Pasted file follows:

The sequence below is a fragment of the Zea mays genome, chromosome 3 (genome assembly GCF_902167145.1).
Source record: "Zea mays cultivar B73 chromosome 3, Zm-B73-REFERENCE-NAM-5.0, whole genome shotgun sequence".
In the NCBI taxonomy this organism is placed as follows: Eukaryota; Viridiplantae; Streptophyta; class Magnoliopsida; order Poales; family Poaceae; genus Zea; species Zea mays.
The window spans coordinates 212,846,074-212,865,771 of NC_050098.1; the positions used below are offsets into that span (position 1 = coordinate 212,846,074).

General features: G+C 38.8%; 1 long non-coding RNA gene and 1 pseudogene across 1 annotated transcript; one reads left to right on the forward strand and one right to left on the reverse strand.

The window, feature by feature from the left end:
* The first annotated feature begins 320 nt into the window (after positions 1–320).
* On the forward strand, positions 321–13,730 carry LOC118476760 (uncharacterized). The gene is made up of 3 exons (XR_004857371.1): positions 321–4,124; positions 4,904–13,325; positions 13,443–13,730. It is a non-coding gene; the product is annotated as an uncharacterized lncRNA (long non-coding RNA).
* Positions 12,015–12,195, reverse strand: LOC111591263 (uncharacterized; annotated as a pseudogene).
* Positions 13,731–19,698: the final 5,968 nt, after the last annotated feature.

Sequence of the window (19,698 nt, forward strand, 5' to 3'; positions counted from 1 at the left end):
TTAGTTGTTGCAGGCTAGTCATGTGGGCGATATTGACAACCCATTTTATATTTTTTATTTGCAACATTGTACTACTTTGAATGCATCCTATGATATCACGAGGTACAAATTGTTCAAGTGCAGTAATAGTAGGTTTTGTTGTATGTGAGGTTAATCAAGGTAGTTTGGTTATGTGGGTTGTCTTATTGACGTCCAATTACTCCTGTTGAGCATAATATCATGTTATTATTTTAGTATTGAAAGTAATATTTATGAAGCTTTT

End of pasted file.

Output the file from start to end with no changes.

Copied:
The sequence below is a fragment of the Zea mays genome, chromosome 3 (genome assembly GCF_902167145.1).
Source record: "Zea mays cultivar B73 chromosome 3, Zm-B73-REFERENCE-NAM-5.0, whole genome shotgun sequence".
In the NCBI taxonomy this organism is placed as follows: Eukaryota; Viridiplantae; Streptophyta; class Magnoliopsida; order Poales; family Poaceae; genus Zea; species Zea mays.
The window spans coordinates 212,846,074-212,865,771 of NC_050098.1; the positions used below are offsets into that span (position 1 = coordinate 212,846,074).

General features: G+C 38.8%; 1 long non-coding RNA gene and 1 pseudogene across 1 annotated transcript; one reads left to right on the forward strand and one right to left on the reverse strand.

The window, feature by feature from the left end:
* The first annotated feature begins 320 nt into the window (after positions 1–320).
* On the forward strand, positions 321–13,730 carry LOC118476760 (uncharacterized). The gene is made up of 3 exons (XR_004857371.1): positions 321–4,124; positions 4,904–13,325; positions 13,443–13,730. It is a non-coding gene; the product is annotated as an uncharacterized lncRNA (long non-coding RNA).
* Positions 12,015–12,195, reverse strand: LOC111591263 (uncharacterized; annotated as a pseudogene).
* Positions 13,731–19,698: the final 5,968 nt, after the last annotated feature.

Sequence of the window (19,698 nt, forward strand, 5' to 3'; positions counted from 1 at the left end):
TTAGTTGTTGCAGGCTAGTCATGTGGGCGATATTGACAACCCATTTTATATTTTTTATTTGCAACATTGTACTACTTTGAATGCATCCTATGATATCACGAGGTACAAATTGTTCAAGTGCAGTAATAGTAGGTTTTGTTGTATGTGAGGTTAATCAAGGTAGTTTGGTTATGTGGGTTGTCTTATTGACGTCCAATTACTCCTGTTGAGCATAATATCATGTTATTATTTTAGTATTGAAAGTAATATTTATGAAGCTTTT